Three More

ventThree.  This week. 

Aside from the day-to-day struggles of an invisible disease, one aspect that nobody talks about is the frequency of doctor’s appointments.

Prior to this invisible illness, I rarely saw my doctor.  I’d see him every-other-year for a routine check-up.  Not that I thought I needed a doctor, but because that illusive “they” recommend preventive care.

Sick visits?  No.  When I’m sick, I want to stay in bed and sleep.  When my kids are sick, I feed them chicken soup and Gatorade and let them spend the day napping.  We do not buckle everyone in the car with barf buckets and go spread their germs.  We stay home and let time work its curative magic.

The switch from rarely (a good thing) to frequently (not!) is driving me crazy!


Doctor Visits


Physical Therapy

















ytd 2009




I have already had a dozen years worth of doctor appointments in the past nine months, and I have three more appointments scheduled this coming week.  How did that happen?

One of the doctors I’ll be seeing has a standing order for monthly blood draws, another one will likely order x-rays, and they will all probably want to schedule a follow-up.  I already have one appointment scheduled for December and also need an eye exam.  Oh, and I broke another tooth so need to schedule an appointment with my dentist (I don’t usually count dentists in my doctor-encounters, but right now it’s adding to my discomfort and scheduling chaos).  This means, if I’m guessing correctly, that there will be over twenty appointments for me before the year is over, and an equal number of tests.

I walk around looking perfectly normal.  My disease is invisible.  Yet a look at my calendar will go a long way toward explaining why I feel that medicine has taken over my life!


6 thoughts on “Three More

  1. I can completely relate to this post. I feel like people can’t even understand how abnormal this makes me feel (but I bet you can). When all my friends are getting together for coffee after putting their kids on the bus, I am racing to a doctor trying frantically to get back before they are ready to come home from school. This is so not the life I imagined. I sort of thought I would be one of the coffee gathering women (although I would probably be knitting and not just drinking coffee). I sometimes feel left out of “normal” life because of this. I am grateful that I can appear normal, but I wish I had the normal life to go with it!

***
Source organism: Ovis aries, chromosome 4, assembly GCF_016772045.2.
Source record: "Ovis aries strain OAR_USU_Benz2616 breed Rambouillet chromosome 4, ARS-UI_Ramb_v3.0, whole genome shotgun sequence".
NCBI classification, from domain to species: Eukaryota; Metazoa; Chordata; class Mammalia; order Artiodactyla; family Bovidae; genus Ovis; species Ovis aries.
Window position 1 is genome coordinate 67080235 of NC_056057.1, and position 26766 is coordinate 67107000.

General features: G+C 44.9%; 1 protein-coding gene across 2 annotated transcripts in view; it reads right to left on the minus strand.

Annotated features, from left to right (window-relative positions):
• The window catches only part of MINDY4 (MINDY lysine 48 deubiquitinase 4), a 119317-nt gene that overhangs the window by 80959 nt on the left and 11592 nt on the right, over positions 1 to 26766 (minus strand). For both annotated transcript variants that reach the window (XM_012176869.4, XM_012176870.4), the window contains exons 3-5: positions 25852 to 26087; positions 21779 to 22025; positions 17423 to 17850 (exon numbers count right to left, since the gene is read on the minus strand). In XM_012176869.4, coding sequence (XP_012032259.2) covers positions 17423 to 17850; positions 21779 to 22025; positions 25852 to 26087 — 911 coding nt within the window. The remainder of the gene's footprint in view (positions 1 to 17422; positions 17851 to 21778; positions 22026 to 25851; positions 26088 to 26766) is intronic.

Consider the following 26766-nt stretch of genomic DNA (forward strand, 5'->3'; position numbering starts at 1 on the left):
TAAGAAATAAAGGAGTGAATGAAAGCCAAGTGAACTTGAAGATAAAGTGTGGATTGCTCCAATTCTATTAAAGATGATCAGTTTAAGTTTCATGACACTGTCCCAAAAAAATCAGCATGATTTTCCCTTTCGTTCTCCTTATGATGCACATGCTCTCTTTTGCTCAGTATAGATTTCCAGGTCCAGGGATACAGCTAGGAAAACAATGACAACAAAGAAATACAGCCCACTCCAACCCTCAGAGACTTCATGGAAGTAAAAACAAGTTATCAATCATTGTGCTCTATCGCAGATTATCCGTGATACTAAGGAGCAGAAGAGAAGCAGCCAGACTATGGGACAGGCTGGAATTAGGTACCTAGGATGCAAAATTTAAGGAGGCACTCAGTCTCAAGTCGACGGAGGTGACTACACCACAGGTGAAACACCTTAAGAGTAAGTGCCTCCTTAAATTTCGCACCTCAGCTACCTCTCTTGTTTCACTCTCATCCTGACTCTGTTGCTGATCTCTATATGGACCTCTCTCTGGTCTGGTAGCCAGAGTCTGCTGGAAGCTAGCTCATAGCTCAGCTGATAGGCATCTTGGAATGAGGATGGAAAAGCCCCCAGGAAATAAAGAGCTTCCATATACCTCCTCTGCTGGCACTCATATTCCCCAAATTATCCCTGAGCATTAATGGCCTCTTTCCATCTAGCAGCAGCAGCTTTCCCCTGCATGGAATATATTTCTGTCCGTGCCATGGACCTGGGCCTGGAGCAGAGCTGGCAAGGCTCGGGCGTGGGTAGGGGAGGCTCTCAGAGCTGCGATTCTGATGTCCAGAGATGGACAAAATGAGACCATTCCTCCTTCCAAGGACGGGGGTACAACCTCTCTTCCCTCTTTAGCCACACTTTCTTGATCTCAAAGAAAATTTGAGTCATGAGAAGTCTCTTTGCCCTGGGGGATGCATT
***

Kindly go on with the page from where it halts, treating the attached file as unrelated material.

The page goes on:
• Tori, do you spread your appointments out, or try to cram as many as possible into one day? By scheduling two back-to-back I can eliminate a second day of driving.

  2. Sack your insurance for a while and that’ll change! I waited a year to become eligble only to find my RA wouldn’t be covered for yet a second year as it was pre-exsting. It would’ve been covered if I had been able to afford COBRA but since I couldn’t and I paid for a little care and meds for it out of my own pocket, I got zapped as preexisting! What kind of scam is that. If I hadn’t treated it I wouldn’t be able to work to get the insurance, and it would’ve gotten worse costing more in the long run.

    As strayze says, in cases like yours, you have to be well to be sick! (i.e.- to handle the full-time job of being sick).

    • Having lived without health insurance when I was younger, I really appreciate having good coverage now.

      Two years for a pre-existing condition seems like a really long time! Glad you were able to work it out to get treatment.

  3. I can completely relate to this, too. It’s incredibly frustrating, and now that I have a 9-5 job, it’s guilt-inducing, too. I feel like I take more time off than anyone else, and most of it is spent at the hospital.

  4. I can definitely relate. There was a stretch of time when I was having lots of problems – lasted about six or seven months – and I had some sort of doctor’s appointment at least once a week, usually more. It got to the point where a week without visiting a doctor’s office was an extraordinary thing to be celebrated.

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